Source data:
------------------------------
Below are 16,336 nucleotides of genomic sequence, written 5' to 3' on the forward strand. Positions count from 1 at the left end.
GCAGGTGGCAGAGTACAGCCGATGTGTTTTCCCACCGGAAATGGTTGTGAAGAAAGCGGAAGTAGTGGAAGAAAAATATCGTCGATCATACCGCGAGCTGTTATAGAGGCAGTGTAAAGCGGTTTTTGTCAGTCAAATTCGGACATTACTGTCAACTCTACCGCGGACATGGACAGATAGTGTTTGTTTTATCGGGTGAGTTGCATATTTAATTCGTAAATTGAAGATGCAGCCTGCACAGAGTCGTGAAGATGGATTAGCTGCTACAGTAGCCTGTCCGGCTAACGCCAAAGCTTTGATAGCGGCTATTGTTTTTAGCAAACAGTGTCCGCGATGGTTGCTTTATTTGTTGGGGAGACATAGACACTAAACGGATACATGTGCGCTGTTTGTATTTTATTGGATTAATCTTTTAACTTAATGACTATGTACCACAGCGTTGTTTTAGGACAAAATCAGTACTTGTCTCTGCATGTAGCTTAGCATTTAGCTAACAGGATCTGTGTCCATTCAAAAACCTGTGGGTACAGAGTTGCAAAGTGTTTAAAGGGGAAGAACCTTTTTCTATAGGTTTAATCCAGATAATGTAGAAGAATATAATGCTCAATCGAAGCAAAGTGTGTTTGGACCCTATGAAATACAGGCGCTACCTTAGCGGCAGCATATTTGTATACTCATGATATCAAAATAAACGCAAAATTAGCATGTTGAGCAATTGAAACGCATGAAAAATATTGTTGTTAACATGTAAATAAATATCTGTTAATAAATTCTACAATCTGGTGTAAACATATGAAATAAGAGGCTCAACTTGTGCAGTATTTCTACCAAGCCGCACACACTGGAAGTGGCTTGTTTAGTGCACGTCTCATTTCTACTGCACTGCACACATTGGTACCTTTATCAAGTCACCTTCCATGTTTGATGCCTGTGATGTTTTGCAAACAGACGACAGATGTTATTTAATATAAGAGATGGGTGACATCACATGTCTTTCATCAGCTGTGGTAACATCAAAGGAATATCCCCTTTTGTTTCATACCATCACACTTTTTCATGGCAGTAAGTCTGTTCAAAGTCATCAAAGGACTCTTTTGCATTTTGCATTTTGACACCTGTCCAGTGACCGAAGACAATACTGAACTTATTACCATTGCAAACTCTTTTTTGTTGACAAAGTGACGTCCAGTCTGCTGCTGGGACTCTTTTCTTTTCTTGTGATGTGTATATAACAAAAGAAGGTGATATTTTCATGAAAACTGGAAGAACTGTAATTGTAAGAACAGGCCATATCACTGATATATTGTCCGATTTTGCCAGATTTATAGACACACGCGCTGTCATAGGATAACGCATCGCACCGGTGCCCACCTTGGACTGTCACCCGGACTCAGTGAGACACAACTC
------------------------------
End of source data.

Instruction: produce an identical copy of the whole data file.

Below are 16,336 nucleotides of genomic sequence, written 5' to 3' on the forward strand. Positions count from 1 at the left end.
GCAGGTGGCAGAGTACAGCCGATGTGTTTTCCCACCGGAAATGGTTGTGAAGAAAGCGGAAGTAGTGGAAGAAAAATATCGTCGATCATACCGCGAGCTGTTATAGAGGCAGTGTAAAGCGGTTTTTGTCAGTCAAATTCGGACATTACTGTCAACTCTACCGCGGACATGGACAGATAGTGTTTGTTTTATCGGGTGAGTTGCATATTTAATTCGTAAATTGAAGATGCAGCCTGCACAGAGTCGTGAAGATGGATTAGCTGCTACAGTAGCCTGTCCGGCTAACGCCAAAGCTTTGATAGCGGCTATTGTTTTTAGCAAACAGTGTCCGCGATGGTTGCTTTATTTGTTGGGGAGACATAGACACTAAACGGATACATGTGCGCTGTTTGTATTTTATTGGATTAATCTTTTAACTTAATGACTATGTACCACAGCGTTGTTTTAGGACAAAATCAGTACTTGTCTCTGCATGTAGCTTAGCATTTAGCTAACAGGATCTGTGTCCATTCAAAAACCTGTGGGTACAGAGTTGCAAAGTGTTTAAAGGGGAAGAACCTTTTTCTATAGGTTTAATCCAGATAATGTAGAAGAATATAATGCTCAATCGAAGCAAAGTGTGTTTGGACCCTATGAAATACAGGCGCTACCTTAGCGGCAGCATATTTGTATACTCATGATATCAAAATAAACGCAAAATTAGCATGTTGAGCAATTGAAACGCATGAAAAATATTGTTGTTAACATGTAAATAAATATCTGTTAATAAATTCTACAATCTGGTGTAAACATATGAAATAAGAGGCTCAACTTGTGCAGTATTTCTACCAAGCCGCACACACTGGAAGTGGCTTGTTTAGTGCACGTCTCATTTCTACTGCACTGCACACATTGGTACCTTTATCAAGTCACCTTCCATGTTTGATGCCTGTGATGTTTTGCAAACAGACGACAGATGTTATTTAATATAAGAGATGGGTGACATCACATGTCTTTCATCAGCTGTGGTAACATCAAAGGAATATCCCCTTTTGTTTCATACCATCACACTTTTTCATGGCAGTAAGTCTGTTCAAAGTCATCAAAGGACTCTTTTGCATTTTGCATTTTGACACCTGTCCAGTGACCGAAGACAATACTGAACTTATTACCATTGCAAACTCTTTTTTGTTGACAAAGTGACGTCCAGTCTGCTGCTGGGACTCTTTTCTTTTCTTGTGATGTGTATATAACAAAAGAAGGTGATATTTTCATGAAAACTGGAAGAACTGTAATTGTAAGAACAGGCCATATCACTGATATATTGTCCGATTTTGCCAGATTTATAGACACACGCGCTGTCATAGGATAACGCATCGCACCGGTGCCCACCTTGGACTGTCACCCGGACTCAGTGAGACACAACTC